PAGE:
The central portion consists of a thin diaphragm 15 that has a thickness in the range of 5 to 15 mils. The thickness of the diaphragm is governed by two major considerations. The thicker the diaphragm, the greater is the linearity of the output. The thinner the diaphragm, the greater is its sensitivity. Therefore, a thickness of about 10 mils producing a sensitivity of 15 μv/v/mmHg is preferred. The diaphragm is preferably about 0.500" in diameter. The diameter of the entire substrate is about 0.800".
Referring particularly to FIG. 1, conductive polymer resistors 20, 21, 22 and 23 are screen-printed on the diaphragm.
Printed conductor material such as paladium silver is applied as at 30 to the ends of each of the resistive elements 21-23. Leads 31 are connected to the printed conductor material by a conductive epoxy 32.
In the alternative embodiment of FIG. 3, the element differs only from the element of the previous embodiment in the thick center portion 40. The center portion is preferably a thickness in the range of 0.080" to 0.090" and is 1/4" in diameter. Sensors having rigid centers are known. The rigid centers are used for increasing the effective area and for generating high stresses in the diaphragm at lower deflection levels, thus improving the overall performance of the diaphragm.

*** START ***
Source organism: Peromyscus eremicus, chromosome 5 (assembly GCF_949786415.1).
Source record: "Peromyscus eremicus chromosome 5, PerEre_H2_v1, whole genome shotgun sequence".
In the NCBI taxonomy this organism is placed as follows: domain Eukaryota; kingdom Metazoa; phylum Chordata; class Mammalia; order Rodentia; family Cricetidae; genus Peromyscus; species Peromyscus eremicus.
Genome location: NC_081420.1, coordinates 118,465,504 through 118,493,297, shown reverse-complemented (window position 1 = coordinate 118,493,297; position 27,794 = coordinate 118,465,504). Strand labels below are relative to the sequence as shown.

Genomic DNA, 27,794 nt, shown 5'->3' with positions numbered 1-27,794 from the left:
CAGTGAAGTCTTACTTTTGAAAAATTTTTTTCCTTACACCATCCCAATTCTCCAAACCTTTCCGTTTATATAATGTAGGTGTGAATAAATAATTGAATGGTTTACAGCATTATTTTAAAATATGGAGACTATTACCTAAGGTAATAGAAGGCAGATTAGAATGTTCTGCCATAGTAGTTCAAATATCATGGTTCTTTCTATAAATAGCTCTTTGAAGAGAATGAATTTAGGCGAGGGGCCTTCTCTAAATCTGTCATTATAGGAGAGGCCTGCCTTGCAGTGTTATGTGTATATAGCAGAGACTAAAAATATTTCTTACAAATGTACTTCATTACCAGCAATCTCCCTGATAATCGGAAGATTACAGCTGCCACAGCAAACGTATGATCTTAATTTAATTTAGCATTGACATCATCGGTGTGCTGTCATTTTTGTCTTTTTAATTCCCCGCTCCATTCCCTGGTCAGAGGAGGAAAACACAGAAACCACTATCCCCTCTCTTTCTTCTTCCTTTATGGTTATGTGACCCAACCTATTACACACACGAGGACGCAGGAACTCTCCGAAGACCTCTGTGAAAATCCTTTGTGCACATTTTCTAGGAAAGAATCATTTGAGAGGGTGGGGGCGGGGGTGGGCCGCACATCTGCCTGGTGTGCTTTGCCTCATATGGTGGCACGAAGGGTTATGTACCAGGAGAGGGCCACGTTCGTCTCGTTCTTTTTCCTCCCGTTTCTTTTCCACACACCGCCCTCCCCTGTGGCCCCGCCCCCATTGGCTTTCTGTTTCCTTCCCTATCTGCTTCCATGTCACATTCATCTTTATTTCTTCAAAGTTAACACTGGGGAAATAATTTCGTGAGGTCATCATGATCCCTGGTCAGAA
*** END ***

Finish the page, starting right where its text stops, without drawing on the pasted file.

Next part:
From the above disclosure of the general principles of the present invention and the preceding detailed description of a preferred embodiment, those skilled in the art will readily comprehend the various modifications to which the present invention is susceptible. Therefore, I desire to be limited only by the scope of the following claims and equivalents thereof.
|Cited Patent||Filing date||Publication date||Applicant||Title|
|US3219035 *||May 6, 1963||Nov 23, 1965||Stanford Research Inst||Blood pressure measuring transducer|
|US3341794 *||Jul 26, 1965||Sep 12, 1967||Statham Instrument Inc||Transducers with substantially linear response characteristics|
|US4023562 *||Sep 2, 1975||May 17, 1977||Case Western Reserve University||Miniature pressure transducer for medical use and assembly method|
|US4116075 *||Feb 9, 1977||Sep 26, 1978||Hottinger Baldwin Messtechnik Gmbh||Mechanical to electrical transducer|
|US4231011 *||Sep 24, 1979||Oct 28, 1980||University Of Pittsburgh||Discontinuous metal film resistor and strain gauges|
|US4333349 *||Oct 6, 1980||Jun 8, 1982||Kulite Semiconductor Products, Inc.||Binary balancing apparatus for semiconductor transducer structures|
|US4376929 *||Jan 7, 1980||Mar 15, 1983||Myhre Kjell E||Optimized stress and strain distribution diaphragms|
|US4488436 *||Feb 27, 1984||Dec 18, 1984||Aisin Seiki Kabushiki Kaisha||Pressure sensor|
|US4506250 *||May 12, 1982||Mar 19, 1985||Crystalate Electronics Limited||Dispersion of electroconductive particles inb polymer|
|US4618844 *||May 12, 1983||Oct 21, 1986||Hitachi, Ltd.||Semiconductor pressure transducer|